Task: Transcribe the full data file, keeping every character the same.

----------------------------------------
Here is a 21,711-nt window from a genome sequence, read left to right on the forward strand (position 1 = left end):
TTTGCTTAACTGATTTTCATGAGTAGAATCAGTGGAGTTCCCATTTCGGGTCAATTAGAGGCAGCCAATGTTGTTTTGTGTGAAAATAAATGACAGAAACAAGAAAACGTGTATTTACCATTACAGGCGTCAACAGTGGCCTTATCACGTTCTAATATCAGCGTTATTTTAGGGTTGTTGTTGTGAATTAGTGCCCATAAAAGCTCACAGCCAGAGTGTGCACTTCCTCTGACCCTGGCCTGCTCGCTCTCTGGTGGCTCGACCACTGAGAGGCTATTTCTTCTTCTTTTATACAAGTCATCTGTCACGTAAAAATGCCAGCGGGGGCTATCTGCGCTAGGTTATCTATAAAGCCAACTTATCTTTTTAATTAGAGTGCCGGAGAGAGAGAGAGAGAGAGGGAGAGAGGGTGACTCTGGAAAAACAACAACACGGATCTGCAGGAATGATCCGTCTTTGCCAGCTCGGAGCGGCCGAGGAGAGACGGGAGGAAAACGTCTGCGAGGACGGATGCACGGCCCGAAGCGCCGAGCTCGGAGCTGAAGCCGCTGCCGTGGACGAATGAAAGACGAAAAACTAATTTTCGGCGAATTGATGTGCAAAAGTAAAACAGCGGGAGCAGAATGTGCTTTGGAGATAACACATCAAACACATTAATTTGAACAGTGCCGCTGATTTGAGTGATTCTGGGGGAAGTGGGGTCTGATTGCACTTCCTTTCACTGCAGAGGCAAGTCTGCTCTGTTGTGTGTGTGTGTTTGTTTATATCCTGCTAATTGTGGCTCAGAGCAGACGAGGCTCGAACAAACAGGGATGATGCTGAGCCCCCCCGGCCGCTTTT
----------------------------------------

Here is a 21,711-nt window from a genome sequence, read left to right on the forward strand (position 1 = left end):
TTTGCTTAACTGATTTTCATGAGTAGAATCAGTGGAGTTCCCATTTCGGGTCAATTAGAGGCAGCCAATGTTGTTTTGTGTGAAAATAAATGACAGAAACAAGAAAACGTGTATTTACCATTACAGGCGTCAACAGTGGCCTTATCACGTTCTAATATCAGCGTTATTTTAGGGTTGTTGTTGTGAATTAGTGCCCATAAAAGCTCACAGCCAGAGTGTGCACTTCCTCTGACCCTGGCCTGCTCGCTCTCTGGTGGCTCGACCACTGAGAGGCTATTTCTTCTTCTTTTATACAAGTCATCTGTCACGTAAAAATGCCAGCGGGGGCTATCTGCGCTAGGTTATCTATAAAGCCAACTTATCTTTTTAATTAGAGTGCCGGAGAGAGAGAGAGAGAGAGGGAGAGAGGGTGACTCTGGAAAAACAACAACACGGATCTGCAGGAATGATCCGTCTTTGCCAGCTCGGAGCGGCCGAGGAGAGACGGGAGGAAAACGTCTGCGAGGACGGATGCACGGCCCGAAGCGCCGAGCTCGGAGCTGAAGCCGCTGCCGTGGACGAATGAAAGACGAAAAACTAATTTTCGGCGAATTGATGTGCAAAAGTAAAACAGCGGGAGCAGAATGTGCTTTGGAGATAACACATCAAACACATTAATTTGAACAGTGCCGCTGATTTGAGTGATTCTGGGGGAAGTGGGGTCTGATTGCACTTCCTTTCACTGCAGAGGCAAGTCTGCTCTGTTGTGTGTGTGTGTTTGTTTATATCCTGCTAATTGTGGCTCAGAGCAGACGAGGCTCGAACAAACAGGGATGATGCTGAGCCCCCCCGGCCGCTTTT